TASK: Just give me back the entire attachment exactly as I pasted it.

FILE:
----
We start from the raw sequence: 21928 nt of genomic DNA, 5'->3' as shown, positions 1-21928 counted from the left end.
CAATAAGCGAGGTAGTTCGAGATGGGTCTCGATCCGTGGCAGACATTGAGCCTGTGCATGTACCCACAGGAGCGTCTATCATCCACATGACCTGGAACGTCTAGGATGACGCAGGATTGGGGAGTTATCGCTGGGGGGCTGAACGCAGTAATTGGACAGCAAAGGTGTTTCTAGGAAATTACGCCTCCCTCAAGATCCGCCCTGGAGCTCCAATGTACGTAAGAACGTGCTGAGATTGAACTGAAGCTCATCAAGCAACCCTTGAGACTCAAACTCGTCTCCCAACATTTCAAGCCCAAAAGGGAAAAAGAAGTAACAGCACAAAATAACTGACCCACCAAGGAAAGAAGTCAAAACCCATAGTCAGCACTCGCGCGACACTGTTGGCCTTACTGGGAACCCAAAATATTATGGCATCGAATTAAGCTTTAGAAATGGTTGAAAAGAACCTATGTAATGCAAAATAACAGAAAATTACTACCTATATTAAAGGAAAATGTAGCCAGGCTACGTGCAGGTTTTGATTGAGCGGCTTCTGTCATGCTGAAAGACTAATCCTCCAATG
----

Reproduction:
We start from the raw sequence: 21928 nt of genomic DNA, 5'->3' as shown, positions 1-21928 counted from the left end.
CAATAAGCGAGGTAGTTCGAGATGGGTCTCGATCCGTGGCAGACATTGAGCCTGTGCATGTACCCACAGGAGCGTCTATCATCCACATGACCTGGAACGTCTAGGATGACGCAGGATTGGGGAGTTATCGCTGGGGGGCTGAACGCAGTAATTGGACAGCAAAGGTGTTTCTAGGAAATTACGCCTCCCTCAAGATCCGCCCTGGAGCTCCAATGTACGTAAGAACGTGCTGAGATTGAACTGAAGCTCATCAAGCAACCCTTGAGACTCAAACTCGTCTCCCAACATTTCAAGCCCAAAAGGGAAAAAGAAGTAACAGCACAAAATAACTGACCCACCAAGGAAAGAAGTCAAAACCCATAGTCAGCACTCGCGCGACACTGTTGGCCTTACTGGGAACCCAAAATATTATGGCATCGAATTAAGCTTTAGAAATGGTTGAAAAGAACCTATGTAATGCAAAATAACAGAAAATTACTACCTATATTAAAGGAAAATGTAGCCAGGCTACGTGCAGGTTTTGATTGAGCGGCTTCTGTCATGCTGAAAGACTAATCCTCCAATG